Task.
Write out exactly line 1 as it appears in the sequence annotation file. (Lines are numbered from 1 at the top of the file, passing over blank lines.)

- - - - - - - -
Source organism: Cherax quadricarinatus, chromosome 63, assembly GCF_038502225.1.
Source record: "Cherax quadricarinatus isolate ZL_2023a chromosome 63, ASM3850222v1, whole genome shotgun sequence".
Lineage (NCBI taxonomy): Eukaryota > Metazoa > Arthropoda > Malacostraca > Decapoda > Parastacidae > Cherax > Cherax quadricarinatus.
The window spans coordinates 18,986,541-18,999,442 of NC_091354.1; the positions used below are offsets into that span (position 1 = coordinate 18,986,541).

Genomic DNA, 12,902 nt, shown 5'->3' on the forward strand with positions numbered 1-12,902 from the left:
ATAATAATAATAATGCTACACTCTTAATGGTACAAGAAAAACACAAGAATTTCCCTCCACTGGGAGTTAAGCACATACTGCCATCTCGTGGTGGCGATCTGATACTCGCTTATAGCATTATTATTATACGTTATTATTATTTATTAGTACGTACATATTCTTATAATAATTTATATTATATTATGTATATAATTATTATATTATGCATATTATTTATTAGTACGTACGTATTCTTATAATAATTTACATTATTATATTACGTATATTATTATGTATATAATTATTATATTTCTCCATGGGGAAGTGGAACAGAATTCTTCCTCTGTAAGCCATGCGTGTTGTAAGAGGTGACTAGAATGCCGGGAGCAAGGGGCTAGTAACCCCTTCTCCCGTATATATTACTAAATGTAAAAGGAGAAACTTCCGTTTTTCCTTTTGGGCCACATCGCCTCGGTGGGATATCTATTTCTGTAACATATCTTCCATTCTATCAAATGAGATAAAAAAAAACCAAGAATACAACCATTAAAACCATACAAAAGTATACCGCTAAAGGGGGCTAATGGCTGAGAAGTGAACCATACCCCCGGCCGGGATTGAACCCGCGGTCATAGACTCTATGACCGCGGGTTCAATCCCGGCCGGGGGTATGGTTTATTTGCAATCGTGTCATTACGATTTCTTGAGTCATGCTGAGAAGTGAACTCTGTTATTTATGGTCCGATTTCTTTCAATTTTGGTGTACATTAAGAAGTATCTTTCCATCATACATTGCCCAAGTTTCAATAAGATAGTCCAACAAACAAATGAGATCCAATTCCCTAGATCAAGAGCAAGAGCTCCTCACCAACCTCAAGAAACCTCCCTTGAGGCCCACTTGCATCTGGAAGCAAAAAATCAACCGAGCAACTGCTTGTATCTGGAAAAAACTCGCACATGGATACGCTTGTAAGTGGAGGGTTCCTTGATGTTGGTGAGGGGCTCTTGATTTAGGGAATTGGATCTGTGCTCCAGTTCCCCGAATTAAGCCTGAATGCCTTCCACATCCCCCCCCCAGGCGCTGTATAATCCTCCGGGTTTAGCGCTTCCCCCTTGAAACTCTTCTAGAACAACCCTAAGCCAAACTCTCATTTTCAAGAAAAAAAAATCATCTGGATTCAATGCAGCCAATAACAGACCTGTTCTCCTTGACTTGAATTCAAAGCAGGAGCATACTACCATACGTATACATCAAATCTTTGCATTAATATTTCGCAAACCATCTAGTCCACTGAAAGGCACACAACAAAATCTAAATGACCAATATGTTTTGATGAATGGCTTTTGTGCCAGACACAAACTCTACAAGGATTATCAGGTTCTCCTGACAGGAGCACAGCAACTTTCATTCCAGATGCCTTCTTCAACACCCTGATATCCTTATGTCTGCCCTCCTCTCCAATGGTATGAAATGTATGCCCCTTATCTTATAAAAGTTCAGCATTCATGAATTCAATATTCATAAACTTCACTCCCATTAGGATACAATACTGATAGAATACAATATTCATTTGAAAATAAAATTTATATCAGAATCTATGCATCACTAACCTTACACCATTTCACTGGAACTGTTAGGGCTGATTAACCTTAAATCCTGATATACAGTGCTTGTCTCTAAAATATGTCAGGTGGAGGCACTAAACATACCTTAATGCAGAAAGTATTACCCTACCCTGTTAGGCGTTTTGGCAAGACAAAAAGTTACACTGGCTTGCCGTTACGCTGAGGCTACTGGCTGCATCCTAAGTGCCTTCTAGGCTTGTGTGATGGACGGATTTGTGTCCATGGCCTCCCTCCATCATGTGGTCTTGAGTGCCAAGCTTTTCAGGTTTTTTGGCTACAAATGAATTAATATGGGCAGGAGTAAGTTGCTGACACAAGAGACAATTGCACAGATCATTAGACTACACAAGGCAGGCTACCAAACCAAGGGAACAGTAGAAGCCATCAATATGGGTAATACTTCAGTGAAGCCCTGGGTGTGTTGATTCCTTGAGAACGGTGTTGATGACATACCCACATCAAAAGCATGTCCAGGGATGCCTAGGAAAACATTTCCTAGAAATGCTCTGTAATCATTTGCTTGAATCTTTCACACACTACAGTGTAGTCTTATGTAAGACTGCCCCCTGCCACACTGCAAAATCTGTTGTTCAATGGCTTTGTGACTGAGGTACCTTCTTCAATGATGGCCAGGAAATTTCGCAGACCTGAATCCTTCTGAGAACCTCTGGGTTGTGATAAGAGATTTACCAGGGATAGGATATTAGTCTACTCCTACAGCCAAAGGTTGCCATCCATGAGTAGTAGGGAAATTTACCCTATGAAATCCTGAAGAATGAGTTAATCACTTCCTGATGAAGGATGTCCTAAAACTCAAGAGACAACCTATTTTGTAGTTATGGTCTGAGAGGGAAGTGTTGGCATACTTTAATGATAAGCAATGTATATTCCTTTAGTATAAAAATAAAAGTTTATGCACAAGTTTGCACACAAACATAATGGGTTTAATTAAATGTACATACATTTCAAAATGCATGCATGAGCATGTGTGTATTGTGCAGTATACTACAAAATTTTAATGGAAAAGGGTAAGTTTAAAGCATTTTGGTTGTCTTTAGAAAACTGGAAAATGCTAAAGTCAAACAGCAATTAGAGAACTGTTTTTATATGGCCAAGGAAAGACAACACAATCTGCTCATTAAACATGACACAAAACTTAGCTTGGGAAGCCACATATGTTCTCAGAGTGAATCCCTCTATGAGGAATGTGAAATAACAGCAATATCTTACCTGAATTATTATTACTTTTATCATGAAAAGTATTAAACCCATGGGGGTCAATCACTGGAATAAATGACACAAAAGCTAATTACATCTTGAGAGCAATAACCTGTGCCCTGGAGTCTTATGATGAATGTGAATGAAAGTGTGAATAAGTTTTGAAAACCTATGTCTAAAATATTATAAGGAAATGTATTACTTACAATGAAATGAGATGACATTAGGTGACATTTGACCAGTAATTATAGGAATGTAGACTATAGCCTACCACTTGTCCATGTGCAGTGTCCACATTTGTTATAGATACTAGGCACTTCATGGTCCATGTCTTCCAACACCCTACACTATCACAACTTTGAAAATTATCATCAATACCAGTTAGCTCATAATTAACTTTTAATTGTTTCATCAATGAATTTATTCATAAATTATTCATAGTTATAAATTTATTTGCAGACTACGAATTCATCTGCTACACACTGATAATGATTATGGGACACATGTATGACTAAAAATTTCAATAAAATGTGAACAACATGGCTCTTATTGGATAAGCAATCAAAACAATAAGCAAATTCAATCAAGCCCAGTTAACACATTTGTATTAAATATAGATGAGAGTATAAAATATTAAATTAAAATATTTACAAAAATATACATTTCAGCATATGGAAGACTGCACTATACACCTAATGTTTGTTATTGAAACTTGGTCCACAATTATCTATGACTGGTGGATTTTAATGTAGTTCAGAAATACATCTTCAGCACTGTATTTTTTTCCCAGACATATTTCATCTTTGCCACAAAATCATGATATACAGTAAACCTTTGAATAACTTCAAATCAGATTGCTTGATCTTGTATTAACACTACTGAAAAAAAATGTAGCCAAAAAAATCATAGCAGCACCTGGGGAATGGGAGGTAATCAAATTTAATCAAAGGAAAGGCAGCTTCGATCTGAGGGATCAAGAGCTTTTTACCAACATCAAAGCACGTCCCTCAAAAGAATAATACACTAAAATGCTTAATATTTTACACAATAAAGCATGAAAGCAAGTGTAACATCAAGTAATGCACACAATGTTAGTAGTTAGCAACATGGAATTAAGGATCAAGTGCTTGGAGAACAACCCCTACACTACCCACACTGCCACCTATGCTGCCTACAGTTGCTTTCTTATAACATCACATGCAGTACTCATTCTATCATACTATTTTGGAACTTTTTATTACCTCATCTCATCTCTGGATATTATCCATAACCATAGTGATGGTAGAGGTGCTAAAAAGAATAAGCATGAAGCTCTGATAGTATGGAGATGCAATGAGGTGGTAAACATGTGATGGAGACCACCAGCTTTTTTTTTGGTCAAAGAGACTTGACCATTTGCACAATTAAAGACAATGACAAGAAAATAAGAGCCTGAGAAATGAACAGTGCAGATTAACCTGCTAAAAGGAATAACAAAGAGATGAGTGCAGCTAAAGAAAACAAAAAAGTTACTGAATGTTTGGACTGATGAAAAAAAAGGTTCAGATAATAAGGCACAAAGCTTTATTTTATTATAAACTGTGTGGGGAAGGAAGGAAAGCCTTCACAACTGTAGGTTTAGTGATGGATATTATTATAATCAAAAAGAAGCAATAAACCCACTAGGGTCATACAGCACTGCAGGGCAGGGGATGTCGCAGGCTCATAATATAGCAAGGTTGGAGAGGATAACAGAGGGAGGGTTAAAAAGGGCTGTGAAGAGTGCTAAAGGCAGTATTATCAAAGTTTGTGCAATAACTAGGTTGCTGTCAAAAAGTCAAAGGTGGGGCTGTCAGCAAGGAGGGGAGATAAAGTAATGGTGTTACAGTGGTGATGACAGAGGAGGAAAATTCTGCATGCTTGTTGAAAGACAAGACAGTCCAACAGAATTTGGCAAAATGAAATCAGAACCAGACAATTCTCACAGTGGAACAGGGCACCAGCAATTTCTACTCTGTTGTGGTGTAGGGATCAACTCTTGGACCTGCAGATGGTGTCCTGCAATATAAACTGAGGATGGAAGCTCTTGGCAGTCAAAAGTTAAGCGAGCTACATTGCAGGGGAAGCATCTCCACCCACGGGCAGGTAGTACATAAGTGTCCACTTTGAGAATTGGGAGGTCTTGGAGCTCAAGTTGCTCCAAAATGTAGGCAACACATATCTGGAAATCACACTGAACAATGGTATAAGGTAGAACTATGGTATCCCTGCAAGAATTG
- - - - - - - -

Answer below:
Source organism: Cherax quadricarinatus, chromosome 63, assembly GCF_038502225.1.